Twinrix Patient Information including How Should I Take
In this Article
- What is hepatitis A and hepatitis B vaccine (Twinrix)?
- What are the possible side effects of this vaccine (Twinrix)?
- What is the most important information I should know about this vaccine (Twinrix)?
- What should I discuss with my healthcare provider before receiving this vaccine (Twinrix)?
- How is this vaccine given (Twinrix)?
- What happens if I miss a dose (Twinrix)?
- What happens if I overdose (Twinrix)?
- What should I avoid before or after receiving this vaccine (Twinrix)?
- What other drugs will affect hepatitis A and hepatitis B vaccine (Twinrix)?
- Where can I get more information?
What should I discuss with my healthcare provider before receiving this vaccine (Twinrix)?
Hepatitis A and hepatitis B vaccine will not protect you against infection with hepatitis C or E, or other viruses that affect the liver. It will also not protect you from hepatitis A or B if you are already infected with the virus, even if you do not yet show symptoms.
You should not receive this vaccine if you are allergic to yeast or neomycin (Mycafradin, Neo-Fradin, Neo-Tab), or if you have ever had a life-threatening allergic reaction to any vaccine containing hepatitis A or hepatitis B.
Before receiving this vaccine, tell the doctor if you have:
- multiple sclerosis;
- a bleeding or blood clotting disorder such as hemophilia or easy bruising;
- a history of seizures;
- an allergy to latex rubber;
- a weak immune system caused by disease, bone marrow transplant, or by using certain medicines or receiving cancer treatments; or
- if you are taking a blood thinner such as warfarin (Coumadin).
You can still receive a vaccine if you have a cold or fever. In the case of a more severe illness with a fever or any type of infection, wait until you get better before receiving this vaccine.
FDA pregnancy category C. It is not known whether hepatitis A and hepatitis B vaccine is harmful to an unborn baby. Before receiving this vaccine, tell your doctor if you are pregnant.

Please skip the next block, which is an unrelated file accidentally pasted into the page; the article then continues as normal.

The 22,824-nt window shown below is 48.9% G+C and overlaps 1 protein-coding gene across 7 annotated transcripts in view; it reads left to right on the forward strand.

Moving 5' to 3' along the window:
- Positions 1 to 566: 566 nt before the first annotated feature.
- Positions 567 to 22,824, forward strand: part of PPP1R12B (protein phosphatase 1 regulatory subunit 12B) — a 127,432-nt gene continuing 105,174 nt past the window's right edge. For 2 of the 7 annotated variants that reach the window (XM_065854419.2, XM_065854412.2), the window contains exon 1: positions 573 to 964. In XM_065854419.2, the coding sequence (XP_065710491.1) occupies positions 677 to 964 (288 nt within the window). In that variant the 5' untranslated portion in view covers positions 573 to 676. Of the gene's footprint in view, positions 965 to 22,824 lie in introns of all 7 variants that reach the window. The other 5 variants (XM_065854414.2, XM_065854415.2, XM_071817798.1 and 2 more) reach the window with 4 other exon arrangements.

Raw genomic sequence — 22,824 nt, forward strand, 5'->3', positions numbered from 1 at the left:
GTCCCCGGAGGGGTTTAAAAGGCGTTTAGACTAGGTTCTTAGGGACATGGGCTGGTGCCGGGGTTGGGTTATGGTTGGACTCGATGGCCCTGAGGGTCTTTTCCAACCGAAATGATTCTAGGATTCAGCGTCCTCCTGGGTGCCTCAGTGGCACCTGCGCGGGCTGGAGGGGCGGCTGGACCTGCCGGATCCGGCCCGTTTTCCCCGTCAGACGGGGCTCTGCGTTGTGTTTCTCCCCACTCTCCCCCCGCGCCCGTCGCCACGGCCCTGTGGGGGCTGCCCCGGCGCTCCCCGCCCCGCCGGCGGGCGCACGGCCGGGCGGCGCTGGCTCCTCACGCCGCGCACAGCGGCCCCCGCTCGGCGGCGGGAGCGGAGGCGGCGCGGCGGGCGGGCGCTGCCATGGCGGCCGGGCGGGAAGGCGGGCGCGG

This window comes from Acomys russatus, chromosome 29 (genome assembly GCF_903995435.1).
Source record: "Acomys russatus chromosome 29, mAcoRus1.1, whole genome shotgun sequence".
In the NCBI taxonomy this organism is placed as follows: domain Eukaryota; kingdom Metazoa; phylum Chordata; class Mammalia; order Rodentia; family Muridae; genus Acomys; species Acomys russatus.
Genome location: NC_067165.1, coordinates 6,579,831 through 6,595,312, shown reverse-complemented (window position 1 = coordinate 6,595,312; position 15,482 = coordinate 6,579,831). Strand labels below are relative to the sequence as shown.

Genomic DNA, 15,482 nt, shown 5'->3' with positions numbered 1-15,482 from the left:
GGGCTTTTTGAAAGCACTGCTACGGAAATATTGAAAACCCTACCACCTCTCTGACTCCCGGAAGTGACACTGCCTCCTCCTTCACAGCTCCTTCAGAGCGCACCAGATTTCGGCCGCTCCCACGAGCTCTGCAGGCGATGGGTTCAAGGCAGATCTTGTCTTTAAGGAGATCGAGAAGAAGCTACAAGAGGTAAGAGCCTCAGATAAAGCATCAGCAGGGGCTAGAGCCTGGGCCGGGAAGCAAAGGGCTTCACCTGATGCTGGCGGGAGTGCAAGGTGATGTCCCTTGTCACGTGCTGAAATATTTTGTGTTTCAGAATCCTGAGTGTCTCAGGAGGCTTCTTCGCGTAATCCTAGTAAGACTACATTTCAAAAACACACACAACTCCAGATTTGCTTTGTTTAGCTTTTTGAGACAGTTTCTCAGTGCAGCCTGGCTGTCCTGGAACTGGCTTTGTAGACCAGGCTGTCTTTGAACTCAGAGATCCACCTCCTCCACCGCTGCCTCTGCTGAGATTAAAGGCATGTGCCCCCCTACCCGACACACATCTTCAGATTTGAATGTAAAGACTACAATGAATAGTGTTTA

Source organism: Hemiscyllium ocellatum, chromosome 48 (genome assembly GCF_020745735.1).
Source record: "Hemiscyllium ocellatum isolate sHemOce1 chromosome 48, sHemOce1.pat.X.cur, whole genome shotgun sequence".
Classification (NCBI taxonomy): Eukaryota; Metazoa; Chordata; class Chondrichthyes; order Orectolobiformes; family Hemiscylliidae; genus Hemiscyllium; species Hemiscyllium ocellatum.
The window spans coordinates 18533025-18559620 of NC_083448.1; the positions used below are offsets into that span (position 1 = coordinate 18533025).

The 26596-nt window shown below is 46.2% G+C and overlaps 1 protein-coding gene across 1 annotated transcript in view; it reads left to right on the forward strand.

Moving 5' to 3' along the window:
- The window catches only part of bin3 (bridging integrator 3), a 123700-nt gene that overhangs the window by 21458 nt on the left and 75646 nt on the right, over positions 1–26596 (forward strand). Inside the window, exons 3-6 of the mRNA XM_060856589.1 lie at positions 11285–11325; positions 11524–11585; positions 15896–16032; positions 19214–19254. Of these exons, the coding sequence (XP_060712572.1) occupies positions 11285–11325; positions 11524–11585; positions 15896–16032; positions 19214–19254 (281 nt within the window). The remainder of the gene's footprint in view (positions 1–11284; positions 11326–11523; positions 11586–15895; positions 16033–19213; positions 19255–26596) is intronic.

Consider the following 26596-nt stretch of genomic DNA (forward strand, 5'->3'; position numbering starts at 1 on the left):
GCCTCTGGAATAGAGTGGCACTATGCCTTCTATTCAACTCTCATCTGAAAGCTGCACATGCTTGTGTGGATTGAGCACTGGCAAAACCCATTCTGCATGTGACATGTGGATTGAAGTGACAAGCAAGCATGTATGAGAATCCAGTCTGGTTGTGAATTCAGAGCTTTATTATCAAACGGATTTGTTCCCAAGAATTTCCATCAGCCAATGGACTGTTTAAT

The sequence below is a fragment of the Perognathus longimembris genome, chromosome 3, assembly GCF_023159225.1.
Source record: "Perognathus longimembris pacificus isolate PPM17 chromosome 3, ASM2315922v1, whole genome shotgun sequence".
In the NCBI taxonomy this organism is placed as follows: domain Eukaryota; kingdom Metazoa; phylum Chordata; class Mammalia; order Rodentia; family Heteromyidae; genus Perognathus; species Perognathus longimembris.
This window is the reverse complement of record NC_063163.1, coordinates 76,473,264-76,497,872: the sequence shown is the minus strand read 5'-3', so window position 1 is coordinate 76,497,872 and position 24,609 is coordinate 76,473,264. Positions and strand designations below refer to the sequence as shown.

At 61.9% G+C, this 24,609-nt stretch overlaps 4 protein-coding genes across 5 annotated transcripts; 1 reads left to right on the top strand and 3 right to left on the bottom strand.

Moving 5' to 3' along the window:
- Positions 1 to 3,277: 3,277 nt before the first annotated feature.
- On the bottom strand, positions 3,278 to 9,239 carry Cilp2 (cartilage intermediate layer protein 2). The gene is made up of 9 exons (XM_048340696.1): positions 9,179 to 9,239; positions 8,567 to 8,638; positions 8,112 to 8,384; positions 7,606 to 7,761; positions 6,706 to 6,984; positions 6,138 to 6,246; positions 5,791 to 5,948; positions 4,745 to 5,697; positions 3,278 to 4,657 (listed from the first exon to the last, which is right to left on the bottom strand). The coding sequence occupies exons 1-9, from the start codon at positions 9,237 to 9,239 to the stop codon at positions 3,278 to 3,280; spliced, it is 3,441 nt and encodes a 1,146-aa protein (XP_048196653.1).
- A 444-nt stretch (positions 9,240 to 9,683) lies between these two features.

It is not known whether hepatitis A and hepatitis B vaccine passes into breast milk or if it could harm a nursing baby. Do not receive this vaccine without telling your doctor if you are breast-feeding a baby.
How is this vaccine given (Twinrix)?
This vaccine is given as an injection (shot) into a muscle. You will receive this injection in a doctor's office or other clinic setting.
The hepatitis A and hepatitis B vaccine is given in a series of shots. The booster shots are sometimes given 1 month and 6 months after the first shot.
If you have a high risk of hepatitis infection, you may be given 3 shots within 30 days of each other, and a fourth shot 12 months after the first.
Your individual booster schedule may be different from these guidelines. Follow your doctor's instructions or the schedule recommended by the health department of the state you live in.
Your doctor may recommend treating fever and pain with an aspirin-free pain reliever such as acetaminophen (Tylenol) or ibuprofen (Motrin, Advil, and others) when the shot is given and for the next 24 hours. Follow the label directions or your doctor's instructions about how much of this medicine to take.
It is especially important to prevent fever from occurring if you have a seizure disorder such as epilepsy.
Additional Twinrix Information
Twinrix - User Reviews
Twinrix User Reviews
Now you can gain knowledge and insight about a drug treatment with Patient Discussions.
Report Problems to the Food and Drug Administration
You are encouraged to report negative side effects of prescription drugs to the FDA. Visit the FDA MedWatch website or call 1-800-FDA-1088.
Find out what women really need.